Ajax and all that... Print
User Rating: / 0
PoorBest 
Wednesday, 29 September 2010 15:03

The functionality I wanted for my interactive puzzle solving interface together with the requirement that it run in most browsers pretty much forced the choice of asynchronous JavaScript and XML (AJAX) or JSON.   This allows a web page to communicae with the server and act on the response without doing a reload of the whole page.

(In many ways, this has become what java applets should have been, but java applets in the browser have been disabled by most users due to a string of security issues that have cropped up since they first came out.)

 

So, how to do it?   I considered the following options:

  • Hand-coded javascript, possibly using a javascript library like dojo.   And using an java servlet which understands XML.   However I'm not a javascript Guru, and, again, I don't partcularly want to become one (don't get me wrong; I can do it - I just don't like to...).   Then again, if I do do it this way then I would have full control of what happens.
  • Wavemaker application - This is an application builder that itself uses dojo, Spring and Hibernate.   This allows a user to build database based applications fairly quickly and simply, however it was probably not flexible enough to allow me to do the sort of things that I want to do in this situation.   In particular, creating widgets dynamically was not simple.   If I had gone this way then I could have used various J2EE solutions for the interface to the back end, probably SOAP web services in this case.
  • Google Web Toolkit (GWT) plus GWT-RPC (Remote Procedure Calls) plus a compatible servlet to do the back end processing.   Not really open, but it does allow one to code in Java and the toolkit compiles the front end into javascript and looks after the implementation of the various different pats of the RPC mechanism.   Probably the biggest drawback to this is that the RPC mechanism is not open - which might cause some problems when I come to implement the mobile phone versions of the client.   Still that is a problem for another day.
  • Same as the above (GWT or hand-coded JS), but using JSON - can't see why i would want to, but it is an option.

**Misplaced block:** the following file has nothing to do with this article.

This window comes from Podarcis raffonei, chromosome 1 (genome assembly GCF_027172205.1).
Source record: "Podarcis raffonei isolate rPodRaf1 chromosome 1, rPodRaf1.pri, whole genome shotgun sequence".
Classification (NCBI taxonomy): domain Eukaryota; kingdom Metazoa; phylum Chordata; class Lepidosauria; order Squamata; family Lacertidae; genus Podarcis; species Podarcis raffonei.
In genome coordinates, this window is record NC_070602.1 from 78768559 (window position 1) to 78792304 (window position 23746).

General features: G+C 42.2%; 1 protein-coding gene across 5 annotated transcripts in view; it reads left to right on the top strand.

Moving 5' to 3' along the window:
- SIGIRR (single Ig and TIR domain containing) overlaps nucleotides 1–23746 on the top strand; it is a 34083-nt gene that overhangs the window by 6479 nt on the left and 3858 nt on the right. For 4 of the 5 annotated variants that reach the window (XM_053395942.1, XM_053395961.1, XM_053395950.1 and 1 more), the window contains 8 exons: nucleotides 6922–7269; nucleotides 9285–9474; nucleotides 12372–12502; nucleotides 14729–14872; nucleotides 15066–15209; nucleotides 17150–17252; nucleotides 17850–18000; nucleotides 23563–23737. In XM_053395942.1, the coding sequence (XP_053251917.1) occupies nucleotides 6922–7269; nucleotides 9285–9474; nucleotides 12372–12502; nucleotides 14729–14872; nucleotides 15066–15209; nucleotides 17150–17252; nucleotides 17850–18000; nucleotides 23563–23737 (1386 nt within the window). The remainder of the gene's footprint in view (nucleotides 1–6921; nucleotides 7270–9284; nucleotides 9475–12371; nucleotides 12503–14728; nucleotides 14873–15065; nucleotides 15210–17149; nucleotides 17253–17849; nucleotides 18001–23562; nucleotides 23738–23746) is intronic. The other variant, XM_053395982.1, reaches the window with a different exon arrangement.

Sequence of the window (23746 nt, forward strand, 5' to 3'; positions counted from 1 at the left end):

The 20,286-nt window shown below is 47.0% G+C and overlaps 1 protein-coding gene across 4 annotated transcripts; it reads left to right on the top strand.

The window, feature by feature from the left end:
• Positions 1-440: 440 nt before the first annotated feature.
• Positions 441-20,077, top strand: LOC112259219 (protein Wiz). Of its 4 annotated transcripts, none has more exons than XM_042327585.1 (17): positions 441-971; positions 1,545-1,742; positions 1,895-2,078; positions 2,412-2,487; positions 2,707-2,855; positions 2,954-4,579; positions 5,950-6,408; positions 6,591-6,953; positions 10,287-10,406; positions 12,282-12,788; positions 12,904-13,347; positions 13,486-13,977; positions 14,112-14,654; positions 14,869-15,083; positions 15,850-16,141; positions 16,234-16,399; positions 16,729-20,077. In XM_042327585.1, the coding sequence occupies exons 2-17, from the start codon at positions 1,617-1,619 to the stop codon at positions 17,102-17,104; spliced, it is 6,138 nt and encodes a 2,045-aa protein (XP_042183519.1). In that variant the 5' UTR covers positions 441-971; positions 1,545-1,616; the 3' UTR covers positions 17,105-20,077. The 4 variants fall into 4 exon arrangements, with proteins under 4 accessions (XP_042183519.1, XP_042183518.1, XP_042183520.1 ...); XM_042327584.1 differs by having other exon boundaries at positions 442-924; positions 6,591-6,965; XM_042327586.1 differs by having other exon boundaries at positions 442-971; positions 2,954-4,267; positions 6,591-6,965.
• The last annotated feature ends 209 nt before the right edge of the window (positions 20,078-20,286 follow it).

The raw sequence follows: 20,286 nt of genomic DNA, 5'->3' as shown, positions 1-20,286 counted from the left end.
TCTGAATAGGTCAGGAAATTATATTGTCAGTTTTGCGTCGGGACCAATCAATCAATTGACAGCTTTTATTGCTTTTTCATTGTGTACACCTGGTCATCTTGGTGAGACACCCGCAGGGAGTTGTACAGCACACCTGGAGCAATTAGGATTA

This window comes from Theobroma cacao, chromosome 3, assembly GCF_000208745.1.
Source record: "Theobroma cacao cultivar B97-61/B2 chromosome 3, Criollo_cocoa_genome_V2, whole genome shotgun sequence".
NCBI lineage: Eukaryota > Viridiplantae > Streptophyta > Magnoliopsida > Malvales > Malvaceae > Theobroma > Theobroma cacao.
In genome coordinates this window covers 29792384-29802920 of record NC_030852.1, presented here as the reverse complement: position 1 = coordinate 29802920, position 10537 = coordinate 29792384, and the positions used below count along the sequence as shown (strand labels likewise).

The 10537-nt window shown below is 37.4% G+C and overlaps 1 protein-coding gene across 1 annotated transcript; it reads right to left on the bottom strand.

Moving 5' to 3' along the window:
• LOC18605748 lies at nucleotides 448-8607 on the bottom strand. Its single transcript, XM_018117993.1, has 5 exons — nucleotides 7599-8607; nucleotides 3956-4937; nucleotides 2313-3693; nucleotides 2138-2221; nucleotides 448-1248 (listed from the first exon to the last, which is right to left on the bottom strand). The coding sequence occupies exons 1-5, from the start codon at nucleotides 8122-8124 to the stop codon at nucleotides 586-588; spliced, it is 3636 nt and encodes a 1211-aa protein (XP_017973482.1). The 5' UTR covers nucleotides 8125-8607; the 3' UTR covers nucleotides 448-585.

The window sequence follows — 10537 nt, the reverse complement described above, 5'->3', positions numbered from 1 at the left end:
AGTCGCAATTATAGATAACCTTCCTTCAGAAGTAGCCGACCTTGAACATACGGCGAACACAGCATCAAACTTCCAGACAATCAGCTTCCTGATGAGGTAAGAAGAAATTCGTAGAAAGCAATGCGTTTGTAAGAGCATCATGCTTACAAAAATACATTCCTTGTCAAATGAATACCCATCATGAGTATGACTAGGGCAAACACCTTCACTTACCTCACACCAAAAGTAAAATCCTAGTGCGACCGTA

• Same client technology choices as above, but using Enterprise Java Beans.   I didn't do this because the hibernate RPC method was simpler, but I could have and I may yet do so as an alternative implementation.

Also needing consideration was how to access the database (MySQL 5.x) assuming that the back-end code would be written in java.   This came down to a showdown between JDO and Hibernate.   They would both be working over JDBC and using JNDI.   In the end, I chose Hibernate based on the prevalence of contracting job adverts which mention it.   (I know -  I'm shallow...)

In addition, I made the decision to use the joomla database to store the extra tables for the puzzle engine.   This meant that the back-end also had access to the Joomla tables, particularly information about the registered users.   I could have written the back end to access two independent databases, but - why bother?

 

 


 

 

Based on all the above, I came up with the following software stack (from the top looking downwards):

Joomla - for the website

Google Web toolkit - for the complicated pieces of user interface

GWT-Remote Procedure Call - for communication withthe puzzle engine

Java Servlet server - Apache Tomcat to run the puzzle engine.

Hibernate - to provide JAVA object persistence for the puzzle engine

JDBC + JNDI - to find and access the database

MySQL - the database

 

This made it possible to come up with a staged development sequence allowing me to get each layer working before adding the next.   The sequence used was:

  1. Stubbed Servlet - always returns the same hard-coded puzzle.   Client displays the puzzle data.
  2. Servlet accesses database. Tables are rpesent in the database and a static puzzle has been entered into the database manually.
  3. Client provides interactive solving.
  4. Submission of a solution.   Servlet will return correct or incorrect based on an actual check against the real solution.
  5. Add Puzzle submission interface

This is roughly the sequence I actually followed.

 

 


 

The next installment will look at setting up my development environment.